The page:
The Carbon House on the campus of the Technical University of Dresden is the world's first building made of carbon fibre reinforced concrete. The 2,200 square foot building consists of a prefabricated box and a double-curved roof. The carbon fiber offers the tensile strength of steel at one quarter of its weight. Manfred Curbach, Director of the Institute for Concrete Construction at the Technical University of Dresden, explained that components made of composite materials are more durable and environmentally friendly and save up to 70% of greenhouse gas emissions.


Same time. Save costs.

The other aspect is the way they are installed. Architects who choose to use composite materials from the beginning can benefit from their light weight, which reduces the structural load and allows the use of lower capacity cranes for installation. In addition, composite building materials can be produced outside the factory and are not delayed by bad weather conditions. The lightweight parts can be easily transported and assembled on site, which can save a lot of money and time. Large parts can be divided into smaller, ideally repetitive parts that can be produced in moulds.

About prefabrication of composite parts: It make no sense to build wind blades on side. Neither big composite roof parts.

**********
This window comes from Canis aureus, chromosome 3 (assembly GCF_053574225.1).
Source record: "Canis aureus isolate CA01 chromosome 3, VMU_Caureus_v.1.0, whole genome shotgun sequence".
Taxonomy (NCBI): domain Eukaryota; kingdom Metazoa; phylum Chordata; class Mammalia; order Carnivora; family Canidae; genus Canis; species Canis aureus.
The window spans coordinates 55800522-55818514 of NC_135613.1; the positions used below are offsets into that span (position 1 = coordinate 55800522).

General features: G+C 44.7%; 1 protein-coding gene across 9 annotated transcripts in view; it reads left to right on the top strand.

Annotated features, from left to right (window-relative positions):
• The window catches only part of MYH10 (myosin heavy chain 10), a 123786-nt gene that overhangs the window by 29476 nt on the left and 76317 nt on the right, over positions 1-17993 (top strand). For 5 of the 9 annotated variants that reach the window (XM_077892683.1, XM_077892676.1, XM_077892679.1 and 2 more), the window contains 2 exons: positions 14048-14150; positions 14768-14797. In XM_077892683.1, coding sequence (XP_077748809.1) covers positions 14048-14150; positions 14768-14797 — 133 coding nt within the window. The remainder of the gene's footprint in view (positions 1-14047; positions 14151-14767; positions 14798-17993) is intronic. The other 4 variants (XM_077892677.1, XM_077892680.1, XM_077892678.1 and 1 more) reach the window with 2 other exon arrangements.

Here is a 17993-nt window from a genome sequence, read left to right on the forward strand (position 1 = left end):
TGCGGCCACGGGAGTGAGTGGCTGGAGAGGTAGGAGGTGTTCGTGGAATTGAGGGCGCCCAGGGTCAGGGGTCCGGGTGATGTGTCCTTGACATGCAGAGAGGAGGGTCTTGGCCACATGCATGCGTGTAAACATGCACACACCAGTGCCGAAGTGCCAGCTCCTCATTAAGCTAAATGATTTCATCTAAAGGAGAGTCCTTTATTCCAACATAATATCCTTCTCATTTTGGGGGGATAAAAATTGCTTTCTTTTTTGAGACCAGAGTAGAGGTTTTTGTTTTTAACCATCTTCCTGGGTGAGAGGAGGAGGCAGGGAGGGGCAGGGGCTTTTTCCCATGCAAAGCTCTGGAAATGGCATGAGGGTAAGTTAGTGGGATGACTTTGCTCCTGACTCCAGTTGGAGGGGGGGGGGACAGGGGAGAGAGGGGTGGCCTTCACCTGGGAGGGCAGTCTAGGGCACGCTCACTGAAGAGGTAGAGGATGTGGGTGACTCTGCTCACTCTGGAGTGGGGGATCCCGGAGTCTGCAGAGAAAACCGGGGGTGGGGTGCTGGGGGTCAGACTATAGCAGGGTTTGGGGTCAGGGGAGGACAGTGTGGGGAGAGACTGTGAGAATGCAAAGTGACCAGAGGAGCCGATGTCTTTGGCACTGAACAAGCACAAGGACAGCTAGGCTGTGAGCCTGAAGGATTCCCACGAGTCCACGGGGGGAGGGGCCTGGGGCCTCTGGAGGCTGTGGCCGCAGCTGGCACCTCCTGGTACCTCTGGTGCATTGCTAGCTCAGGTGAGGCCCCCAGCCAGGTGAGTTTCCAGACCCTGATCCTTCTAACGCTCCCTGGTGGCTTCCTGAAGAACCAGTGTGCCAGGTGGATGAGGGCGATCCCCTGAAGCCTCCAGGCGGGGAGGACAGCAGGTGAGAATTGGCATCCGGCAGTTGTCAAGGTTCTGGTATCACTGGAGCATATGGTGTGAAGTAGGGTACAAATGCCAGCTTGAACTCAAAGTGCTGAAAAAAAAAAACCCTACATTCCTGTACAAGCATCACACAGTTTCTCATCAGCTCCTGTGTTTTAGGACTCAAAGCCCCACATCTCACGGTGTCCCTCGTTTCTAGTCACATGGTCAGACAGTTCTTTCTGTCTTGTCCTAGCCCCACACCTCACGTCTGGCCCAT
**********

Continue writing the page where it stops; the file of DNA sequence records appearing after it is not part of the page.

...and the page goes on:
An example: Ferrari Land theme park in Spain

800 individual GRP parts, curved GRP composite wall cladding and roof profiles, were manufactured in one factory and then mounted on site. The parts extended over approx. 1,500 square metres and had to comply with the fire protection specification Euroclass B, s2, d0.


Fire protecting can look so beautiful

When using composite materials for construction applications, there are several obstacles to overcome, not only the cost of the materials but also their ability to meet certain fire safety regulations. However, the authorities are constantly making progress in these areas. Unfortunately, there is still a great deal of unusual know-how and experience required when it comes to the fire resistance of composite materials. Here are some ways to achieve fire resistance with special resistances, self-extinguishing foams, coatings or by combining traditional fire resistant materials such as gypsum and lime plaster or rookwool.